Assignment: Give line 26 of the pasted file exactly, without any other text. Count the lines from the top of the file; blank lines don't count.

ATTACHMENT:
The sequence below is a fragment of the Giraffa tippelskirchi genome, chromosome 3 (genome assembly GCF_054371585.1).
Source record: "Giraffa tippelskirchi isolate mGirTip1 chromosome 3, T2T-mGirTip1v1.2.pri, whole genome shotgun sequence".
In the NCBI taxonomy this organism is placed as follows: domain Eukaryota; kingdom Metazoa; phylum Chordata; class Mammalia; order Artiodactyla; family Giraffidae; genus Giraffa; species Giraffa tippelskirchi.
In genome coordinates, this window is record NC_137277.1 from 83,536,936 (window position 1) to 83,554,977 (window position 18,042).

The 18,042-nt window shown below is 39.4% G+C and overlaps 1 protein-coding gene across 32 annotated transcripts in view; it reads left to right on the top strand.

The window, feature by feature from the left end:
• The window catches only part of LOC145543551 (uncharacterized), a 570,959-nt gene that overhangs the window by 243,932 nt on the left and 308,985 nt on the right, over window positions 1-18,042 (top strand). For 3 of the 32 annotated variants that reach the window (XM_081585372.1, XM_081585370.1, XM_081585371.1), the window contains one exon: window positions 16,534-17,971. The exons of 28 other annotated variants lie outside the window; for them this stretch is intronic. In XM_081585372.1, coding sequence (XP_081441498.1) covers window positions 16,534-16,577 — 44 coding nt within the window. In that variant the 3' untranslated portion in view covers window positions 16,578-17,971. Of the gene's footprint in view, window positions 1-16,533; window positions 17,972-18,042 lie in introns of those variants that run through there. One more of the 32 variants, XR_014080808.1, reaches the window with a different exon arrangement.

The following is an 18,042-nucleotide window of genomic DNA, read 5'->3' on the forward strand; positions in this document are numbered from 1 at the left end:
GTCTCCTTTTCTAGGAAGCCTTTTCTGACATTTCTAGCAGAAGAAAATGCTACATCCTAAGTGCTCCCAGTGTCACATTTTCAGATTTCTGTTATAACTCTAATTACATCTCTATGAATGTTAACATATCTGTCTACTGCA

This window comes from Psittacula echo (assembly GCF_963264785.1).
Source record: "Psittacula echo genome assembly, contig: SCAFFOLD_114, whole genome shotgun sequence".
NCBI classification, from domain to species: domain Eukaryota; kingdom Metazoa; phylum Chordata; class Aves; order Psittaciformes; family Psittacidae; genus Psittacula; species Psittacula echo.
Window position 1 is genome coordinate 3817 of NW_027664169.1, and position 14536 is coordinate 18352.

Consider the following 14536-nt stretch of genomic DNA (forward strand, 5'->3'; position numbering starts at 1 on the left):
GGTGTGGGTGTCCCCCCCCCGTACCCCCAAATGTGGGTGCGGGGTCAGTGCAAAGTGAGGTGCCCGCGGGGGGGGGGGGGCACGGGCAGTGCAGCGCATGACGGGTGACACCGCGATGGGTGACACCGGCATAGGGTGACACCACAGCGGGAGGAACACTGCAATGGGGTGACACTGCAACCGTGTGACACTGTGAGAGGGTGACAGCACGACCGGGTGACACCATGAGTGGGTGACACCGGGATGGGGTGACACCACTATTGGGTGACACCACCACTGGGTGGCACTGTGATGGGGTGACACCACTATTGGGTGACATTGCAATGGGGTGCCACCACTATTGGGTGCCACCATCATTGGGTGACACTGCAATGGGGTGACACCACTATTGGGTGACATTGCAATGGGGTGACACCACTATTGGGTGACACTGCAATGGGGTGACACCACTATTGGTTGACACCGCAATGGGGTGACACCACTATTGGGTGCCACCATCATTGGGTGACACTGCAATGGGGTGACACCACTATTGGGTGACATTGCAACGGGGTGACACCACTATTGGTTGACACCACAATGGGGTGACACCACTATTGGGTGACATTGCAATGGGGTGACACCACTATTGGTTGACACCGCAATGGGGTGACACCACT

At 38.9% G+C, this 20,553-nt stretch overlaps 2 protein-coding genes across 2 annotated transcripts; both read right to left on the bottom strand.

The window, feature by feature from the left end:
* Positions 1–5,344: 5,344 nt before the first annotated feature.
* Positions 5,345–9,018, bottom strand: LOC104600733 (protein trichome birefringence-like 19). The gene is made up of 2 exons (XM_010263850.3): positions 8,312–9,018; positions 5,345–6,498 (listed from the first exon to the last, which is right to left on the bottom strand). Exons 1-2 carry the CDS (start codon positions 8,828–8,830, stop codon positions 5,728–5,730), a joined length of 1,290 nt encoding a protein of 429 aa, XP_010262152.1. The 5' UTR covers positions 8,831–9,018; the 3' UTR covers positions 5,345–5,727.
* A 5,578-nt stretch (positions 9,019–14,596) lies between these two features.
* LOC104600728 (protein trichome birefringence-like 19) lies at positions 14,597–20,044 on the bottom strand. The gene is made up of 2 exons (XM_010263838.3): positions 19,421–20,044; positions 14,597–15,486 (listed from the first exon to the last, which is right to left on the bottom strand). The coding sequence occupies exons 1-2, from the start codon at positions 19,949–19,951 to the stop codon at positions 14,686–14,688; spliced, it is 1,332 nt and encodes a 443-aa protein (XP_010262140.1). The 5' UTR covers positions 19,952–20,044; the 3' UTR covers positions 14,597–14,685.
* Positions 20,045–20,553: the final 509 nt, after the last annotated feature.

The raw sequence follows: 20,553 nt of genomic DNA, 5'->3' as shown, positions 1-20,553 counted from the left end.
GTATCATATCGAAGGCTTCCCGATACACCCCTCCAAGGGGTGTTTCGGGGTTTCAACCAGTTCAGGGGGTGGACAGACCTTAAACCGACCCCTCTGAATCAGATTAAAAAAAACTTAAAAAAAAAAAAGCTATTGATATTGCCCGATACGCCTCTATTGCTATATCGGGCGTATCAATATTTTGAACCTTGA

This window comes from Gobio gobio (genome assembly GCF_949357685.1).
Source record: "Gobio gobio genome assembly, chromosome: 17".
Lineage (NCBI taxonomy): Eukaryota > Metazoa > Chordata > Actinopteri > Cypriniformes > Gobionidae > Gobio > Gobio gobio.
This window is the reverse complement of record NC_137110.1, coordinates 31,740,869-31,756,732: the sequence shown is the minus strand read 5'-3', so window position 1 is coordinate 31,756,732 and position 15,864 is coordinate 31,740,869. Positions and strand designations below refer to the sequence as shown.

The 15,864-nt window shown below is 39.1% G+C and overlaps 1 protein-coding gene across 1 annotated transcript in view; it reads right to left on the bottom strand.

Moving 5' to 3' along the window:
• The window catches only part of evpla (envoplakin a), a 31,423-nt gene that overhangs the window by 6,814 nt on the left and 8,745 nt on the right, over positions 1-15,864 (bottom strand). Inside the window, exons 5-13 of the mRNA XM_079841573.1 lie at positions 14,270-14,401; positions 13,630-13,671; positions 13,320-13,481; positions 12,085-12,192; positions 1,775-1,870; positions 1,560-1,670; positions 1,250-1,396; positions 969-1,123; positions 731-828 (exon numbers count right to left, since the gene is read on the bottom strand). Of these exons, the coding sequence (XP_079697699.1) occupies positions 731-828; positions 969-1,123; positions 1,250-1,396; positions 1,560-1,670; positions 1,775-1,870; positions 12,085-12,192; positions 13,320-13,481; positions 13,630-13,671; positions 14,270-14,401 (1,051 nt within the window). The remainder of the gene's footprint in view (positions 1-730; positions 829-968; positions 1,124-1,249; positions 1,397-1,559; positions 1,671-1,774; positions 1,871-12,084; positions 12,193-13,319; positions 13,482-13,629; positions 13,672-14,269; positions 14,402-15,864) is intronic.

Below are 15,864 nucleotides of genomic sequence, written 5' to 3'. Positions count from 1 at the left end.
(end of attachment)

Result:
Source record: "Gobio gobio genome assembly, chromosome: 17".